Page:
Maine and Nebraska allocate two electoral votes to the statewide winner but allow each congressional district to award one electoral vote to the popular vote winner in their specific locality.

History of Now

Why Do Maine and Nebraska Split Their Electoral Votes?

Instead of a winner-take-all system, the states use the "congressional district method"

New York workers, angered by the Mayor's apparent anti-Vietnam-War sympathies, wave American flags as they march in a demonstration near City Hall in New York City on May 15, 1970.

The 'Hard Hat Riot' of 1970 Pitted Construction Workers Against Anti-War Protesters

The Kent State shootings further widened the chasm among a citizenry divided over the Vietnam War

Anti-war demonstrators at Kent State University run as National Guardsmen fire tear gas and bullets into the crowd.

History of Now

How 13 Seconds Changed Kent State University Forever

The institution took decades to come to grips with the trauma of the killing of four students 50 years ago

“The Soviet exhibition strives for an image of abundance with an apartment that few Russians enjoy,” reported the New York Times, “with clothes and furs that are rarely seen on Moscow streets.”

When the United States and Soviet Union Fought It Out Over Fashion

The Russians may have been winning the space race in the 1950s, but they couldn’t hold a candle to the sophistication of Western dress.

Coal miners walk through a tunnel at the Consol Energy Bailey Mine in Wind Ridge, Pennsylvania in 2013.

Why Black Lung Disease Is Deadlier Than Ever Before

As President Trump prepares to send miners back to work, a near-obsolete illness is once again ravaging coal country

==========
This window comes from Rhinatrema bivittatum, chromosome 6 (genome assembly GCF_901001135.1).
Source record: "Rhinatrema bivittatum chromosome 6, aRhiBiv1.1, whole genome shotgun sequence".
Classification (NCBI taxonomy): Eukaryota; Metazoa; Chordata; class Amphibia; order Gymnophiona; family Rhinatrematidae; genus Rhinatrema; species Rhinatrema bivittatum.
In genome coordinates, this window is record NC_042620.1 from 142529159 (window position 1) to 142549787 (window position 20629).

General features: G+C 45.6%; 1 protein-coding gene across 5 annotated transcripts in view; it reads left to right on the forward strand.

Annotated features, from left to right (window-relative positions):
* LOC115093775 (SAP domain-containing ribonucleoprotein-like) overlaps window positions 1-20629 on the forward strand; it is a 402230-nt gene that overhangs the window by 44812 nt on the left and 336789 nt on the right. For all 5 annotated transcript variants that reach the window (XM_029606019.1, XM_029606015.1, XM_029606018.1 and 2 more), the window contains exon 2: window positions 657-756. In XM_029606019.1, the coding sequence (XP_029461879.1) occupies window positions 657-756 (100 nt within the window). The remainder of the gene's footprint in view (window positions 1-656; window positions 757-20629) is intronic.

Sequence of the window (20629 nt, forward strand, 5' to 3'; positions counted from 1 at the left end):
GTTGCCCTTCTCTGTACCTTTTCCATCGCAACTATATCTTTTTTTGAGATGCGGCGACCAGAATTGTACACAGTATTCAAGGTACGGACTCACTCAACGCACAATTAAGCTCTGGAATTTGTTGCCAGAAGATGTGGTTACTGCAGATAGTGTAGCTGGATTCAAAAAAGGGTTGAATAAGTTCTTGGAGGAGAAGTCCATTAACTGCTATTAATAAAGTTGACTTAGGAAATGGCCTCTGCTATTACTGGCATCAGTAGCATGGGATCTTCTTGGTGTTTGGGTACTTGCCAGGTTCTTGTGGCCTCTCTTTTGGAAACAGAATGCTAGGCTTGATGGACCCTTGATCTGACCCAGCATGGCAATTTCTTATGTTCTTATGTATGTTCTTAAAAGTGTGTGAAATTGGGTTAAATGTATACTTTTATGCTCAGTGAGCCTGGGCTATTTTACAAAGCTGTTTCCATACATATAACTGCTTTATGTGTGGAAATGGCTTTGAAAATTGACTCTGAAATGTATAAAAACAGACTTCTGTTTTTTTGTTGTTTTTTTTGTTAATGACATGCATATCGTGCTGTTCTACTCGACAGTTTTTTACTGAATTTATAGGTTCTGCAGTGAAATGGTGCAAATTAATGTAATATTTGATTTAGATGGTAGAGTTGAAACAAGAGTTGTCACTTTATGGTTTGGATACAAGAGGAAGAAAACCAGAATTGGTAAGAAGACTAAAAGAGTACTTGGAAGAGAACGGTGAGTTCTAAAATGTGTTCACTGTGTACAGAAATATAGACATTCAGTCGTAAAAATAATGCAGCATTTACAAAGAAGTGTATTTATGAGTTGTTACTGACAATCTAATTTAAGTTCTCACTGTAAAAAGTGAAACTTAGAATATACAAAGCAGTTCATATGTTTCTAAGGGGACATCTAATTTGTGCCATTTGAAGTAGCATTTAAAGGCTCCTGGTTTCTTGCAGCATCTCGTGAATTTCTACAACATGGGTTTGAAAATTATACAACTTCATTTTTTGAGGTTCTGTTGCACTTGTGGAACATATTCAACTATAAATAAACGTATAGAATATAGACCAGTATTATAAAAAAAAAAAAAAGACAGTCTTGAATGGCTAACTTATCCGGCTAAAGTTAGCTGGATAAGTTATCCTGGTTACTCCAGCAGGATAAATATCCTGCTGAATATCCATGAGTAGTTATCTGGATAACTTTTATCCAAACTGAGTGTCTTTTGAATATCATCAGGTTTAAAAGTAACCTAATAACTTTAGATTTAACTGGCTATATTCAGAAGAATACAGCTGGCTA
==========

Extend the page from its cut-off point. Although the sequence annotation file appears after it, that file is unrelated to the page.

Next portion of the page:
Meryl Streep and Tom Hanks in "The Post."

What <em>The Post</em> Gets Right (and Wrong) About Katharine Graham and the Pentagon Papers

A Smithsonian historian reminds us how Graham, a Washington socialite-turned-publisher, transformed the paper into what it is today

A federal tea taster at work.

The FDA Used to Have People Whose Job Was to Taste Tea

Literally, that was it

The Ten Best History Books of 2017

From presidential biographies to a look at the long rise of fake news, these picks will surely interest history buffs

JFK, Vice President Lyndon B. Johnston, First Lady Jaqueline Kennedy and others watching the 1961 flight of astronaut Alan Shepard, the first American in space.

A Year Before His Presidential Debate, JFK Foresaw How TV Would Change Politics

Television's first iconic president was remarkably prescient on the subject of TV

"Scene at the Signing of the Constitution of the United States" by Howard Chandler Christy. James Madison is at center, seated, to the right of Ben Franklin.

History of Now

Inside the Founding Fathers’ Debate Over What Constituted an Impeachable Offense

If not for three sparring Virginia delegates, Congress’s power to remove a president would be even more limited than it already is

President Richard Nixon escorts his daughter Tricia Nixon during the sixteenth White House wedding.

A Brief History of White House Weddings

Seventeen weddings have taken place in the White House—the last in 1994